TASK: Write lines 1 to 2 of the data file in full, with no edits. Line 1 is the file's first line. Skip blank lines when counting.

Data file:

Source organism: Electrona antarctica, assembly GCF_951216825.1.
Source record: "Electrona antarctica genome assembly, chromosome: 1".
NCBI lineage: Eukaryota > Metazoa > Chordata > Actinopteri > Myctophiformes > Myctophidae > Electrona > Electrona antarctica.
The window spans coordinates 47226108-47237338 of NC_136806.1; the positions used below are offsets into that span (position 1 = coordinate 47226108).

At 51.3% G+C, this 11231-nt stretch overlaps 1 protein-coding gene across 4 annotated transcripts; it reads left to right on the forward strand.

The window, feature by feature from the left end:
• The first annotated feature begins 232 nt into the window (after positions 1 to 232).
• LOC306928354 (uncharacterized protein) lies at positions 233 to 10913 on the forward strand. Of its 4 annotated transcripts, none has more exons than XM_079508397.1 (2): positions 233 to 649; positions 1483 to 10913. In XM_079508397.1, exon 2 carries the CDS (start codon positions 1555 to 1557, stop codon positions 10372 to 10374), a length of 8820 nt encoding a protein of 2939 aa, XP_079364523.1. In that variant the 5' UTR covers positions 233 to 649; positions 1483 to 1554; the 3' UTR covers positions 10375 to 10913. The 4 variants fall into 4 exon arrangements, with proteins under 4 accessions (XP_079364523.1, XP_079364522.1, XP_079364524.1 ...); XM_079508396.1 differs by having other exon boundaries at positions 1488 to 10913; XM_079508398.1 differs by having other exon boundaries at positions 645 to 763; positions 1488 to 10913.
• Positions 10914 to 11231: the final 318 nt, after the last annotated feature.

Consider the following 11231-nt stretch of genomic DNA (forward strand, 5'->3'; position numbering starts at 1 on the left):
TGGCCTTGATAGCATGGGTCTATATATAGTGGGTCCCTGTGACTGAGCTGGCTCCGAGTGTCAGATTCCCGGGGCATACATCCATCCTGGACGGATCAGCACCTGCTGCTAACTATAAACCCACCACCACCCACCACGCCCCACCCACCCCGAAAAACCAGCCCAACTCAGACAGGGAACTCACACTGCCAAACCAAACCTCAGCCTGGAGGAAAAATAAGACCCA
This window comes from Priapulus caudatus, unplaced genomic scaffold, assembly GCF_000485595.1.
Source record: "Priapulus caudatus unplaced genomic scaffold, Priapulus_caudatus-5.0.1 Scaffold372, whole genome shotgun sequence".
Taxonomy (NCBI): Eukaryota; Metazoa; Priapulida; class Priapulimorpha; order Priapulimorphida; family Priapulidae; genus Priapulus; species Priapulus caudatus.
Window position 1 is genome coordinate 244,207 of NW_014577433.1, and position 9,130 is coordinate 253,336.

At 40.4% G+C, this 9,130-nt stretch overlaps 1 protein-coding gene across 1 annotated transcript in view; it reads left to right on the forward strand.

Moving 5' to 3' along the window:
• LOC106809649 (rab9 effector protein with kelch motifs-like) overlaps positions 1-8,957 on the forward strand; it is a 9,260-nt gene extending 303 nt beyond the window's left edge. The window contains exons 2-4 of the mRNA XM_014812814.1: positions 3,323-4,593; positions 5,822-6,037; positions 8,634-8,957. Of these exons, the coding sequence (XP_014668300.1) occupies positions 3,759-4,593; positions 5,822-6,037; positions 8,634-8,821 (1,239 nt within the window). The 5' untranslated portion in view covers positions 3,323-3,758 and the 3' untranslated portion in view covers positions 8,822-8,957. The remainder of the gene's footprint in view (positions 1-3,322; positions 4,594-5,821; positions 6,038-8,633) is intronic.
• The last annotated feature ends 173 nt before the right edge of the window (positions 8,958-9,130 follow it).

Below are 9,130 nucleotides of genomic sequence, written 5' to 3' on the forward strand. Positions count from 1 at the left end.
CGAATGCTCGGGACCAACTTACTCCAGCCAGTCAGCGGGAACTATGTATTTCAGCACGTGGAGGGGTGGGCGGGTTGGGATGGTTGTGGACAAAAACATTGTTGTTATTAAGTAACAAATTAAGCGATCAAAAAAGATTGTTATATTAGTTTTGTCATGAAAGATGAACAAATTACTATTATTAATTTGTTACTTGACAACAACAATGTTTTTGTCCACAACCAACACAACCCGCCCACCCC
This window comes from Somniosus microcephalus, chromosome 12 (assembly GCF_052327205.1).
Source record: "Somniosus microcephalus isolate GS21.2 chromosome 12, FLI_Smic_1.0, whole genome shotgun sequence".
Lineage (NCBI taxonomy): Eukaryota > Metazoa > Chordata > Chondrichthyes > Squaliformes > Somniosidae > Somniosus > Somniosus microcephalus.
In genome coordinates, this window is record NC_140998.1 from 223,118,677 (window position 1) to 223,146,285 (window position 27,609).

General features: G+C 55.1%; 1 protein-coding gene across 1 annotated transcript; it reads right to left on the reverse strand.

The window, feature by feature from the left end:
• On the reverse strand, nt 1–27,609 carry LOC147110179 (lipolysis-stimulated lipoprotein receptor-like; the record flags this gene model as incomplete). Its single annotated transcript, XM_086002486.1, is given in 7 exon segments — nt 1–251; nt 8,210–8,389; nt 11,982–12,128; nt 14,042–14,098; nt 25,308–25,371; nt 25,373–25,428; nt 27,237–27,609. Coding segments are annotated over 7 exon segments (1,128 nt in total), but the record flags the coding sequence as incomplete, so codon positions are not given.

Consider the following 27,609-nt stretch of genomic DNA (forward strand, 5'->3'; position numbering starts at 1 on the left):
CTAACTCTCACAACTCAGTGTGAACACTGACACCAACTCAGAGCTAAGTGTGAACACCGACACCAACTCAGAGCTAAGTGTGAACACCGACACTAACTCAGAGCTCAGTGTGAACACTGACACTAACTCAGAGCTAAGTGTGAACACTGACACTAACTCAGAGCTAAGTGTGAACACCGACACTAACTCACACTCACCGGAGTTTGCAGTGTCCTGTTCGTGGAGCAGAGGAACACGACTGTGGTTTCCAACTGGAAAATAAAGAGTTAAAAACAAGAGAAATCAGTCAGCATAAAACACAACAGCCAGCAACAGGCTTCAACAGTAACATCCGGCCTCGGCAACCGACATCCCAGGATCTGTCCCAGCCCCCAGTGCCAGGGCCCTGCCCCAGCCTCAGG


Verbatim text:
Source organism: Electrona antarctica, assembly GCF_951216825.1.
Source record: "Electrona antarctica genome assembly, chromosome: 1".